Introducing The Streaming Datalake – insideBIGDATA

By neub9
3 Min Read

Evolution of Event Streaming

The storage and processing of data is not a new problem. Since the invention of the computer, users have needed to operate on data, save it, and recall it at a later date to further operate on it. Over the past 50 years, an industry worth hundreds of billions of dollars has grown to support this and everything from general-purpose solutions for home users (yes Excel counts 😉 ) to huge distributed systems for working on unimaginably large datasets like those of Google, Facebook, and LinkedIn are available. 

Event streaming is a modern take on this problem. Instead of storing data X, recalling it, transforming it to Y and storing it again, event streaming stores the “event” that X was created and the “event” that X was changed to Y. This creates a log of operations that can be read and responded to by the appropriate services in real time. The services that respond to events on these logs can typically be smaller and more self-contained than alternatives, leading to more flexible, resilient, and scalable solutions. 

Event streaming platforms were designed with a very simple purpose in mind, to get event X from source A to sink B in a fast and resilient way. Like the message queueing systems that preceded them, they also buffered data so that if sink B was not yet ready for event X, it would be stored by the platform until it was.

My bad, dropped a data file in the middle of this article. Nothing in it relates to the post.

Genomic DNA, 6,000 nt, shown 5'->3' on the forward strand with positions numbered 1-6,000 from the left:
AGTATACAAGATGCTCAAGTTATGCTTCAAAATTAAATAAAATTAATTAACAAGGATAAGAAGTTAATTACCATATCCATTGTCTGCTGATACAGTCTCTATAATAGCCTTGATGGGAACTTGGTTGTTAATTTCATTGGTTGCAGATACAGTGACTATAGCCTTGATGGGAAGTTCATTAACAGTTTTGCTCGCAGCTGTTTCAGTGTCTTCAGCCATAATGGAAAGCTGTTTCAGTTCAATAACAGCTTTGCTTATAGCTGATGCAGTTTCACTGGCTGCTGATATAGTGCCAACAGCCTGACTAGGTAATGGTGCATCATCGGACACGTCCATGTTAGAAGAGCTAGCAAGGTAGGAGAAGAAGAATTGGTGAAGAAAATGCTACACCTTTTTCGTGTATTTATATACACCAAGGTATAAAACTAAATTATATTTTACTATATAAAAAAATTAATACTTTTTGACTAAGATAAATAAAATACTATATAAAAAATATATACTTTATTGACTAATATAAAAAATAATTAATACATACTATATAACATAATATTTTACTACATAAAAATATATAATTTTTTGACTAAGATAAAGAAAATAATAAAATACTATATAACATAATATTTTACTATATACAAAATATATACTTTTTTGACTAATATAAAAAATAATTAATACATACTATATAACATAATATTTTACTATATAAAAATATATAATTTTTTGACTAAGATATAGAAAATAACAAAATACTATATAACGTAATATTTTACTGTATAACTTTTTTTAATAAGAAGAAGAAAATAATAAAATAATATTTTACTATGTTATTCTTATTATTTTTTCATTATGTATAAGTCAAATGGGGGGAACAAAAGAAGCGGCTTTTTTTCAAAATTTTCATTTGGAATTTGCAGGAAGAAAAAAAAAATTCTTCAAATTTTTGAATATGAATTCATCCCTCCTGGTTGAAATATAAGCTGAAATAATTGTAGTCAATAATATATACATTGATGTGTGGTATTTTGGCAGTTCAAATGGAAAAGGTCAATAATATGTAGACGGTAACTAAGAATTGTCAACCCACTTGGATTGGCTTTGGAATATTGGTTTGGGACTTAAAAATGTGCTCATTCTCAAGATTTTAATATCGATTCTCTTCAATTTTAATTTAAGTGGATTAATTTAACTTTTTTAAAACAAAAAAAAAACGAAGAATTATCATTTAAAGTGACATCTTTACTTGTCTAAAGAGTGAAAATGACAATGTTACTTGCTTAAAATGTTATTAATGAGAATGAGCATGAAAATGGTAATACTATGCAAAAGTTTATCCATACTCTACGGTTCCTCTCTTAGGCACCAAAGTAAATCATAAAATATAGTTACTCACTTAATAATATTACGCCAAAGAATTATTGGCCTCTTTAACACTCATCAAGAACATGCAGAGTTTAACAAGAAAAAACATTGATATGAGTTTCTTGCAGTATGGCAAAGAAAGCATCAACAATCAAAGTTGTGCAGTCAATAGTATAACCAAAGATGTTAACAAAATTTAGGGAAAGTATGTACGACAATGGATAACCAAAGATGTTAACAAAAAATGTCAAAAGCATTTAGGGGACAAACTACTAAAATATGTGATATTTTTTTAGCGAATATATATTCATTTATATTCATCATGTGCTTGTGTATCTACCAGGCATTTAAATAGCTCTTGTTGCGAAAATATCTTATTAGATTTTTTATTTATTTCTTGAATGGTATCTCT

Stream processing is a natural extension of this where the source and sink of a given process are event streams. Using stream processing, events from one or more topics can be consumed, manipulated, and produced out to another event stream ready for another service.

Today we’re starting to flip the stream processing analogy inside out. The success of stream processing as an architecture meant that the process of reading data from an event streaming system and “materializing” it to a store has become commonplace. 

The difference between a database and a datalake is that a database typically stores the processed, current data required to power applications whereas a datalake stores historical and raw data generally for the purpose of analytics.

Thankfully there have been new features aimed specifically at increasing the volume and variety of data stored in the platform. With these changes, the event streaming platform becomes a viable data single source of truth for all of the data in an organization.

The future is bright! Never before have there been…

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